House Democrats introduce John Lewis' voting rights legislation

Democrats on Tuesday unveiled a long-awaited pillar of their drive to protect voting rights, introducing legislation that would make it ...

Democrats on Tuesday unveiled a long-awaited pillar of their drive to protect voting rights, introducing legislation that would make it easier for the federal government to block election rules in states deemed discriminatory against non-white voters.

House leaders expect to pass the bill, named the John Lewis Voting Rights Advancement Act after the deceased civil rights icon, in a rare session in August next week. They say it would restore the full force of the 1965 Voting Rights Act after a pair of unfavorable Supreme Court rulings and help fight a wave of new restrictive election laws in Republican-led states.

“Today, the old battles are new again as we face the most pernicious attack on the franchise in generations,” said Representative Terri Sewell, chief author of the bill and Democrat of the the Alabama Civil Rights Belt, where Mr. Lewis and others organized a nationwide campaign for the franchise in the 1960s. “Clearly, federal oversight is urgently needed. “

But like other voting rights laws coming before Congress this year, its chances of passing the equally divided Senate are extremely slim. Only one Republican, Senator Lisa Murkowski of Alaska, is likely to back the legislation, leaving Democrats well below the 60 votes they would need to break a Republican obstruction and send the bill to President Biden’s office.

Senate Republicans already stranded Democrats’ other voting rights bill, the For the People Act, which would establish national mandates for early and postal voting and end the gerrymandering of congressional districts. And while Democratic Senate leadership pledged more votes on the issue in September, unless the 50 Democrats unite in a long-term attempt to change Senate filibuster rules, they are heading towards an identical result.

The legislation introduced by Ms Sewell on Tuesday is an effort to restore key elements of the historic 1965 voting bill struck down or weakened by the Supreme Court over the past decade. According to his supporters, this would make it much more difficult for states to restrict access to voting in the future.

The most consistent decision date 2013, when judges effectively struck down a section of the law that required states and localities with a history of discriminatory voting rules to allow any changes to their electoral policies with the federal government. At the time, judges said the formula used to determine which states were subject to licensing was outdated and urged Congress to update it.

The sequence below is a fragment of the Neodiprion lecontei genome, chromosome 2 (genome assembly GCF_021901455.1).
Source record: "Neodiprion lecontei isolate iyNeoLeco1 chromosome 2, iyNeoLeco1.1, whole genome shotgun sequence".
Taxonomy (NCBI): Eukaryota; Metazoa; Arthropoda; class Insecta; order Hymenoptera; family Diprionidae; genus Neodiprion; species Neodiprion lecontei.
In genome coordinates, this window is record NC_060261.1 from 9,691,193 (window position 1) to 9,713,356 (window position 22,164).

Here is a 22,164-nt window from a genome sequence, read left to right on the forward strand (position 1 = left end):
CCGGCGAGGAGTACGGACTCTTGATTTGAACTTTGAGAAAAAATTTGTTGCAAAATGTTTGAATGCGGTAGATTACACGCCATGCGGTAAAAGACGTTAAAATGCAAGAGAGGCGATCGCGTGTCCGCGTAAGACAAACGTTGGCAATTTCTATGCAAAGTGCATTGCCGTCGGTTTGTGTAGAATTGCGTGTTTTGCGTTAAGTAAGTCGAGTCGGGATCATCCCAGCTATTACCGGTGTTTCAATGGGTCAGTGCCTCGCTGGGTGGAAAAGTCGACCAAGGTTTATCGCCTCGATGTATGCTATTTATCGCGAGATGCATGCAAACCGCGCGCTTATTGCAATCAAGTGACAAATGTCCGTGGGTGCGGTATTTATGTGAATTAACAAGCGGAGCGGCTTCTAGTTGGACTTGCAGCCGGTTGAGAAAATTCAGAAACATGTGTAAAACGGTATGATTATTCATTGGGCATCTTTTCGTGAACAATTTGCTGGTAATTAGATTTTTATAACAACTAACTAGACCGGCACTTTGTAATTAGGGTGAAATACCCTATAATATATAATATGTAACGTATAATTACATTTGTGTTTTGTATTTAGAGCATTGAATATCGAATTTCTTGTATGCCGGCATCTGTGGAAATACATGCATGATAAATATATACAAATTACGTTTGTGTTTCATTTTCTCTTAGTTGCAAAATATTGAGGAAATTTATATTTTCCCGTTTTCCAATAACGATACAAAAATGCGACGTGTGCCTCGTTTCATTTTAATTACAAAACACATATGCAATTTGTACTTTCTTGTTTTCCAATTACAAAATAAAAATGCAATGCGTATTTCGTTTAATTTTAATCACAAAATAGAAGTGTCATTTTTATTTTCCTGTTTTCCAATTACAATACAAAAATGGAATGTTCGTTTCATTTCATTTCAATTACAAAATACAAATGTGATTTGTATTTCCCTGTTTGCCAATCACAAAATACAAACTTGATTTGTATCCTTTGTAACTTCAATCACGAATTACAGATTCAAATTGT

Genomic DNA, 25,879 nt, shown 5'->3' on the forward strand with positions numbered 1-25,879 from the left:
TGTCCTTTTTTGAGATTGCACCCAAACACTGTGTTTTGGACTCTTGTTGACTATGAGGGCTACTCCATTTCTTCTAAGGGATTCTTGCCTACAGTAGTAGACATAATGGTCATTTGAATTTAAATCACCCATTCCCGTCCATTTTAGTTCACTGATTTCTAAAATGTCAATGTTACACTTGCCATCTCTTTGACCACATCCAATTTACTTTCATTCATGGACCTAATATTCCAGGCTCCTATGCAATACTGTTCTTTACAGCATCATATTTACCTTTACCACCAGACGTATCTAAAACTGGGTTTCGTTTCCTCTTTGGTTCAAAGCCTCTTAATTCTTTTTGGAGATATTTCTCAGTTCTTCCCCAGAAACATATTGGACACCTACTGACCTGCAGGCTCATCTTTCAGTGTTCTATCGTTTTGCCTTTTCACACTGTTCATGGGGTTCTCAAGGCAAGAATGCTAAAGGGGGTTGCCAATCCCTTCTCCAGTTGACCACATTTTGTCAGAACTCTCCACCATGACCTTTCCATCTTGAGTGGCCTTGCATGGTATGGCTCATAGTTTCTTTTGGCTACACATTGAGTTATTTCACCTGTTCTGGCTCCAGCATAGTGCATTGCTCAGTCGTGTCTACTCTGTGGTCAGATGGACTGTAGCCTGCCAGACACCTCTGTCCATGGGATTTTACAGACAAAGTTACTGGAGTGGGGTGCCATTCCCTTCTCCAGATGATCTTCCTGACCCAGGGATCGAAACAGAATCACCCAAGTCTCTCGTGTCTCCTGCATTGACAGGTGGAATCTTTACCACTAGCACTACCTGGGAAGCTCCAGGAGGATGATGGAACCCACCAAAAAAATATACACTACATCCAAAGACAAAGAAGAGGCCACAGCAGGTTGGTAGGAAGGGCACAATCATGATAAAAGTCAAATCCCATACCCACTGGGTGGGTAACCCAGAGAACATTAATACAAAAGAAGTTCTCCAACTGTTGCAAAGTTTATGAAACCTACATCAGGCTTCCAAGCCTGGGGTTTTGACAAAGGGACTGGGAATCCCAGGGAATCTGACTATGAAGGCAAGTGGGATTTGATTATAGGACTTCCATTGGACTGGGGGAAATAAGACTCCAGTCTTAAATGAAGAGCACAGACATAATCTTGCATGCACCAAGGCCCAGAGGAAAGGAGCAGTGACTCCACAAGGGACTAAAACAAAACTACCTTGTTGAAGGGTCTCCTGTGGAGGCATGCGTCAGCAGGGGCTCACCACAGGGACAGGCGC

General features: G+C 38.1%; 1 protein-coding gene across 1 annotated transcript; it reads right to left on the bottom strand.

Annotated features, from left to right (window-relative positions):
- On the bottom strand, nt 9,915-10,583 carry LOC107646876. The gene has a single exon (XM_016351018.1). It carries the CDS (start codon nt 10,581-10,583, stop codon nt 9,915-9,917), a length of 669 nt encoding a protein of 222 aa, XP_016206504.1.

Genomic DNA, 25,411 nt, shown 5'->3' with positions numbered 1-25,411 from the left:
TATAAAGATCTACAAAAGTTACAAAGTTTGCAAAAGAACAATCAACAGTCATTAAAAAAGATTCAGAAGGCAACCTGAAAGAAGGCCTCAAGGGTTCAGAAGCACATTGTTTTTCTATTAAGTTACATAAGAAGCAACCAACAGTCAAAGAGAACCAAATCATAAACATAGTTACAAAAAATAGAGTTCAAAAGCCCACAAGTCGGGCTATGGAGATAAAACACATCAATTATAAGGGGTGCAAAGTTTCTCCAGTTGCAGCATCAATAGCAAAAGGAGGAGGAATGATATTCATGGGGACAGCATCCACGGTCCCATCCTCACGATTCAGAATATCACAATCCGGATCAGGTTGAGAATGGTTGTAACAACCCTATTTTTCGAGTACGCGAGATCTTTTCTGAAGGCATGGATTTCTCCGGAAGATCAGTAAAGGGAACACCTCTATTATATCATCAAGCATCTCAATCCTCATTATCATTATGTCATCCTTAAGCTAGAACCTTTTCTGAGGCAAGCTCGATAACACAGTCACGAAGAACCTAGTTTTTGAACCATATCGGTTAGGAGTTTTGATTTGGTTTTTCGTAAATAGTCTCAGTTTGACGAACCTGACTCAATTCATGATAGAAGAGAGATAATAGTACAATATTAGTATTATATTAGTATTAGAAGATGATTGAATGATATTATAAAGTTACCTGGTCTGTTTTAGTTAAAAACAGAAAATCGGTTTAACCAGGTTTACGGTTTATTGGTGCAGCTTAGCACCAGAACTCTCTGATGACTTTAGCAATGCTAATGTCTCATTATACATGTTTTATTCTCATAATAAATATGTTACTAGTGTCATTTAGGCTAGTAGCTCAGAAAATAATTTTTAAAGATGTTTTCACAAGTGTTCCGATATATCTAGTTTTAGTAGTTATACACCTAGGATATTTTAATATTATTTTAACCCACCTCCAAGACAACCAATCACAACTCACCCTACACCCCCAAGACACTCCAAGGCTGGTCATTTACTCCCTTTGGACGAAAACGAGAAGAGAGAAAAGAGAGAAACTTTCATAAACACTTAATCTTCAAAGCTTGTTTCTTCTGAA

The bill also attempts to respond to a ruling last month by Brnovich v. Democratic National Committee this effectively made it more difficult to challenge state election laws as discriminatory in court by using a different provision of the law.

Voting rights activists fear the two decisions will make it much easier for those in power to marginalize voters of color at the polls and during the decade-long redistribution process underway this year. This year alone, more than a dozen Republican-led states enacted restrictive new election laws.

“We have seen an upsurge in changes to electoral laws that make it more difficult for minority citizens to vote and this is even before we are faced with a series of ten-year redistributions where jurisdictions can draw new maps that have for aim or effect of diluting or demoting the minority voting power, ”Kristen Clarke, assistant attorney general for civil rights, told a House panel on Monday.

Republicans have joined Democrats in large numbers to re-authorize the entire voting rights law in 2006. But since the 2013 High Court ruling, they have shown little interest in updating the voting rights law. law, arguing that discrimination is largely a thing of the past and that the federal government should stay outside the rights of states to set their own electoral rules.

Asked about the bill on Tuesday, Russell Dye, spokesman for Rep. Jim Jordan of Ohio, the top Republican on the House Judiciary Committee, accused Democrats of ignoring “real issues” like the crisis Afghan, the influx of migrants to the southern border. and growing crime “in favor of the promotion of a radical far left political program”.

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Newsrust - US Top News: House Democrats introduce John Lewis' voting rights legislation
House Democrats introduce John Lewis' voting rights legislation
Newsrust - US Top News
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